Initially, the differences raised by Morrow appeared to be over the tempo of revolutionary developments in Europe. Earlier, before going to prison as one of the SWP 18, he had opposed the “Three Theses” of the IKD and urged the German group to think out its position “to its ultimate conclusion.” When Mussolini was overthrown in 1943, Morrow hailed this event as the harbinger of the socialist revolution that Trotsky had foreseen. Yet, when the further progress of the revolution was forestalled through the betrayals of the Stalinists and the intervention of the allied imperialist forces with whom they collaborated, Morrow almost immediately fell back to the most pessimistic conclusions.
The characteristic of a Marxist revolutionist is that he is the last to leave the field of battle. As late as 1907, long after the Mensheviks and the liberals had proclaimed the proletariat defeated, Lenin was still trying to ignite the remaining embers of the 1905 Revolution. Morrow, on the other hand, became convinced by 1944 that the prospects for a revolutionary conclusion of the war in western Europe were nonexistent and that agitation on the basis of revolutionary socialist slogans drawn from the Transitional Program should be prohibited within the sections of the Fourth International. Instead, all activity of the European sections, he argued, ought to be concentrated on democratic slogans. Even the call for the “United Socialist States of Europe” had to be shelved.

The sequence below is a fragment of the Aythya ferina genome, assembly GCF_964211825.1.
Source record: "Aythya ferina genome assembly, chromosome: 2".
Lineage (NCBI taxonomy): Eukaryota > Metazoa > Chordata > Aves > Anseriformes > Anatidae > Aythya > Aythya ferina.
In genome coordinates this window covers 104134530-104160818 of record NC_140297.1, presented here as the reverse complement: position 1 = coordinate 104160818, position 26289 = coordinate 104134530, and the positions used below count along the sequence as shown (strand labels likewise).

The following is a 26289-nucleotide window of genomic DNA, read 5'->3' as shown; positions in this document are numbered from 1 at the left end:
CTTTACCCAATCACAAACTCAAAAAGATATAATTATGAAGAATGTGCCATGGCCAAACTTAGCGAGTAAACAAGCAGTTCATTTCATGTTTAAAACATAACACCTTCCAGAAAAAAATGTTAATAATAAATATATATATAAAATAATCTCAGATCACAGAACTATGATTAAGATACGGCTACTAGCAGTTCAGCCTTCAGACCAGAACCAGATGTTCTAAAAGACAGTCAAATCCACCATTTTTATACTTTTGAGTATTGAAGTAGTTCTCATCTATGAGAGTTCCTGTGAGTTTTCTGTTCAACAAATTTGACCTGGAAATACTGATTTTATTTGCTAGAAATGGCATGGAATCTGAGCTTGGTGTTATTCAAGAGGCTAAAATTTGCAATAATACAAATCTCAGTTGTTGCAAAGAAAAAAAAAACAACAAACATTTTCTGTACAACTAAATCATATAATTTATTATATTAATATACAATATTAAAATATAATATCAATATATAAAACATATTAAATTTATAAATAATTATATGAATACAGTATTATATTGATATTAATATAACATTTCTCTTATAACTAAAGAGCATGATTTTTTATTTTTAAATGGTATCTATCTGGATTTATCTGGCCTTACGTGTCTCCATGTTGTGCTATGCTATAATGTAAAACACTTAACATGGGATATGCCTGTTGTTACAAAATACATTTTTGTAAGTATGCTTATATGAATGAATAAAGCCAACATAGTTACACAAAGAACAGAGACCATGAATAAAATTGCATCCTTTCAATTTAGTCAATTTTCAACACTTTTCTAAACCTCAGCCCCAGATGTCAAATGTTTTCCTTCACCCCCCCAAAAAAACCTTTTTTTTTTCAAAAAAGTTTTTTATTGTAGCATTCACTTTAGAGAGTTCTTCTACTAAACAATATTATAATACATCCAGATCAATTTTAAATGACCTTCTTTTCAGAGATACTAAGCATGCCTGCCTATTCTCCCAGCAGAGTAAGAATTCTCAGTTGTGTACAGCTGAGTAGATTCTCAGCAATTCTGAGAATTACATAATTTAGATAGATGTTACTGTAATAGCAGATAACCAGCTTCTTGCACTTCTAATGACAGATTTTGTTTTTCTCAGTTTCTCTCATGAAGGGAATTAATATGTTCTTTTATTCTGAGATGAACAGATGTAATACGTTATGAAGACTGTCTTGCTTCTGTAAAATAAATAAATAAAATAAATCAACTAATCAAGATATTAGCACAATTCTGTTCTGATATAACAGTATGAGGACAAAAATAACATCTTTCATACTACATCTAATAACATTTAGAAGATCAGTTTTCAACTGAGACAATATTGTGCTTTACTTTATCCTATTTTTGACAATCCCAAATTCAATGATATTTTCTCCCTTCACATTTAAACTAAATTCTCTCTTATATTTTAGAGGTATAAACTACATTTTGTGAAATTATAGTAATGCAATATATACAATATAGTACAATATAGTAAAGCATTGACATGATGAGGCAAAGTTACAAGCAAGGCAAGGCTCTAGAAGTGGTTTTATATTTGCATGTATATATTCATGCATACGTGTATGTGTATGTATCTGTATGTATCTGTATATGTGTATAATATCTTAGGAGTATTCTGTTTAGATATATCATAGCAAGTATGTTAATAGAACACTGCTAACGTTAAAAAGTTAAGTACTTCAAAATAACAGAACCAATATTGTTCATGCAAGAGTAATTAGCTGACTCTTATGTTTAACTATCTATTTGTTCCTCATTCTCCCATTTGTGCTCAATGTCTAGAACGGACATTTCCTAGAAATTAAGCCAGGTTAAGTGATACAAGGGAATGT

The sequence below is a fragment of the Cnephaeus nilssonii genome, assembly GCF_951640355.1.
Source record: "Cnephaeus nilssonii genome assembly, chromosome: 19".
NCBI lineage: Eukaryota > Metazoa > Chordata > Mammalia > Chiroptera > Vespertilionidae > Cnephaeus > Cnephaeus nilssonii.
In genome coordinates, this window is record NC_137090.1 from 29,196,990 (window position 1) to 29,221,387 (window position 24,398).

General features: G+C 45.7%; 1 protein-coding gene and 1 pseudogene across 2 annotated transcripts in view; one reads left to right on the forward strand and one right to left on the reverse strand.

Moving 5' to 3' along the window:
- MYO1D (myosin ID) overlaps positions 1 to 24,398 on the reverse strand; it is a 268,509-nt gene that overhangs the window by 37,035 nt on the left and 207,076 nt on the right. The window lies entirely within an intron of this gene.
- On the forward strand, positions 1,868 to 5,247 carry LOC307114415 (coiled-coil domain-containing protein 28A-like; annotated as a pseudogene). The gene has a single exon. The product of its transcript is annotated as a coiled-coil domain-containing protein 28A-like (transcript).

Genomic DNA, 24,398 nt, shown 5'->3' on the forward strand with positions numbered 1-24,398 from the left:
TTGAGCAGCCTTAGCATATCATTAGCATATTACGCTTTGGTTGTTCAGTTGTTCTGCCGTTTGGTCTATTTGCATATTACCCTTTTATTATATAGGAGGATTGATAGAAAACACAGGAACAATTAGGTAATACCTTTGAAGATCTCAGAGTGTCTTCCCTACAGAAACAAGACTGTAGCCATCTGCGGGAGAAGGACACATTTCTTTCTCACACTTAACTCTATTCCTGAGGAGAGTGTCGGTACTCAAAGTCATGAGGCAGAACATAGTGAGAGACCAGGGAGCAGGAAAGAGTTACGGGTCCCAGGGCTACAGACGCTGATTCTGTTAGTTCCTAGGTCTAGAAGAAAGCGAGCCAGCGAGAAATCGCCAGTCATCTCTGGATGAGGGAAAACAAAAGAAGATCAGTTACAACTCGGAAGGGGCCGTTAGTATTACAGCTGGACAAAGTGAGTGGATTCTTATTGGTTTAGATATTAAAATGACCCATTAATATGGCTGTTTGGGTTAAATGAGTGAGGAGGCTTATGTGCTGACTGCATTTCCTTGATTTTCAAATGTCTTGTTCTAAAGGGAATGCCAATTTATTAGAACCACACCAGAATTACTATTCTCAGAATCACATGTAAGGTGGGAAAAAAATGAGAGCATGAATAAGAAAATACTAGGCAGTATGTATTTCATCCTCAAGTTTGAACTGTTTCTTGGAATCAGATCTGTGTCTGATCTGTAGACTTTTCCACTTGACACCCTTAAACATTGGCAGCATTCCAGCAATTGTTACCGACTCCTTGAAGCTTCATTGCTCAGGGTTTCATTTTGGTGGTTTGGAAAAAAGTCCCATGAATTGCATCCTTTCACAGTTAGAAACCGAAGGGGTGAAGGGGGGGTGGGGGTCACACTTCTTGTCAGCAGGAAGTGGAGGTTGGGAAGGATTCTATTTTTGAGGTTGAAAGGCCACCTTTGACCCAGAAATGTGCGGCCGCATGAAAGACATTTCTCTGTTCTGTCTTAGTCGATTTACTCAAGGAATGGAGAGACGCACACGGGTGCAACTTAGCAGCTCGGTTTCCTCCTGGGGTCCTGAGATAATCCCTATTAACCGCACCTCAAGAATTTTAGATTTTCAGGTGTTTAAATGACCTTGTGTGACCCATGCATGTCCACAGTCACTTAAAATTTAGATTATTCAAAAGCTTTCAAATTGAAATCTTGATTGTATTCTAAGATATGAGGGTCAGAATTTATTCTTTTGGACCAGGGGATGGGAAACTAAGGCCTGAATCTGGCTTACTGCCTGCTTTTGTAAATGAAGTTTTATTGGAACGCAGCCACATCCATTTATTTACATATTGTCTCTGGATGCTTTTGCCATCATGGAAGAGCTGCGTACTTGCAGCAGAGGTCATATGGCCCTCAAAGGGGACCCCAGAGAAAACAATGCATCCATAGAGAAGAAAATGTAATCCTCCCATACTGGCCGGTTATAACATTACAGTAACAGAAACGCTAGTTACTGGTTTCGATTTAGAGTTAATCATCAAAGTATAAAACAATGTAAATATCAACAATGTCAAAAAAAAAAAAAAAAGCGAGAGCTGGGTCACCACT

Morrow initially objected to certain ultraleft formulations which appeared in the documents of the European Trotskyists, and, indeed, some of his earlier criticisms were not unfounded. He claimed that his contributions were aimed at developing a better understanding of the tempo of events.
But as the discussion developed, it became clear that Morrow was rapidly moving to the right and his obsessive preoccupation with democratic demands was becoming transformed into an open repudiation of the whole perspective of socialist revolution. He called for the liquidation of the European sections of the FI into the existing social democratic parties, and even urged the French Trotskyists to accommodate themselves to André Malraux, who was functioning as a henchman of de Gaulle. Delighting in each indication that bourgeois rule was being stabilized and that the Stalinists and social democrats were bringing the mass movement under control, all of his advice was based on the conviction that there existed no prospect for socialist revolution.